It was this circumstance that led the Bank of Japan to propose the establishment of the Executives' Meetings of East Asia and Pacific Central Banks, or the EMEAP, which was officially established in 1991 with the members of eleven economies of East Asia and Oceania.2 The EMEAP plays a particularly important role in promoting the exchange of opinions among practitioners and the maintenance of a surveillance network. Member central banks share information at the working group meetings which cover financial markets, banking supervision, payment and settlement systems, and information technology. To take a prominent example, the Working Group on Payment and Settlement Systems (WG/PSS) regularly updates its "Red Book", using methods similar to those adopted by the BIS, to explain details of the payment and settlement systems of the member economies. Currently, the Working Group on Financial Markets (WG/FM) is closely monitoring the impact of the European sovereign debt crisis upon financial markets in Asia and Oceania.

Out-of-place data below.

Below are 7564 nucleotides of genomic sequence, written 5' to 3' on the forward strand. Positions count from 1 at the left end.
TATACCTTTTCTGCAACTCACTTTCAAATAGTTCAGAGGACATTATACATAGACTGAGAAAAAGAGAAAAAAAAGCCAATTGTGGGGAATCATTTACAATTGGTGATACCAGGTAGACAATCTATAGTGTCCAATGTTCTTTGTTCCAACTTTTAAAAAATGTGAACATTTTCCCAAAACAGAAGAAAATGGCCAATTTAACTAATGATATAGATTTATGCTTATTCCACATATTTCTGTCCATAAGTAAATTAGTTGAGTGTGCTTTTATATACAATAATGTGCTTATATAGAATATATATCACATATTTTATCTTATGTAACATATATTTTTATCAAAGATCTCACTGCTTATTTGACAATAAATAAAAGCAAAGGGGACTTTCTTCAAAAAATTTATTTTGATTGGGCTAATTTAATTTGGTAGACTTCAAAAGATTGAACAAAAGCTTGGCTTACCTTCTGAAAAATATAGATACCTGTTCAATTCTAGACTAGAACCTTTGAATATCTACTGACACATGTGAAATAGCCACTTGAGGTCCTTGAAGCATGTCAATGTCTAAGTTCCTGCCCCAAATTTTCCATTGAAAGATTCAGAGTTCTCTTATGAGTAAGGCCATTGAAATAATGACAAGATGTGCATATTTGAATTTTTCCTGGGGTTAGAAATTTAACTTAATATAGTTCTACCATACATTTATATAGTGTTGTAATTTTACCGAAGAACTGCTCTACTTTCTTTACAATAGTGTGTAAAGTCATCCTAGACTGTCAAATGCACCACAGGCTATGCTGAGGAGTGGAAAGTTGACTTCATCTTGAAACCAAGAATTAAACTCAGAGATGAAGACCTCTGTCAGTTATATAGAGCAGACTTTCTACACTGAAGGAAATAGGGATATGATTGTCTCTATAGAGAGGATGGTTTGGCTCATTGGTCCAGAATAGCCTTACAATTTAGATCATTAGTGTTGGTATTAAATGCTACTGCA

In the past two decades, member economies of the EMEAP have experienced two financial crises: the Asian Currency Crisis of the late 1990s, and the current global financial crisis. However, the impact of these crises was very different: severe in the former, and relatively mild in the latter. I believe the difference is partly due to the enhanced cooperation among the central banks of the EMEAP member economies.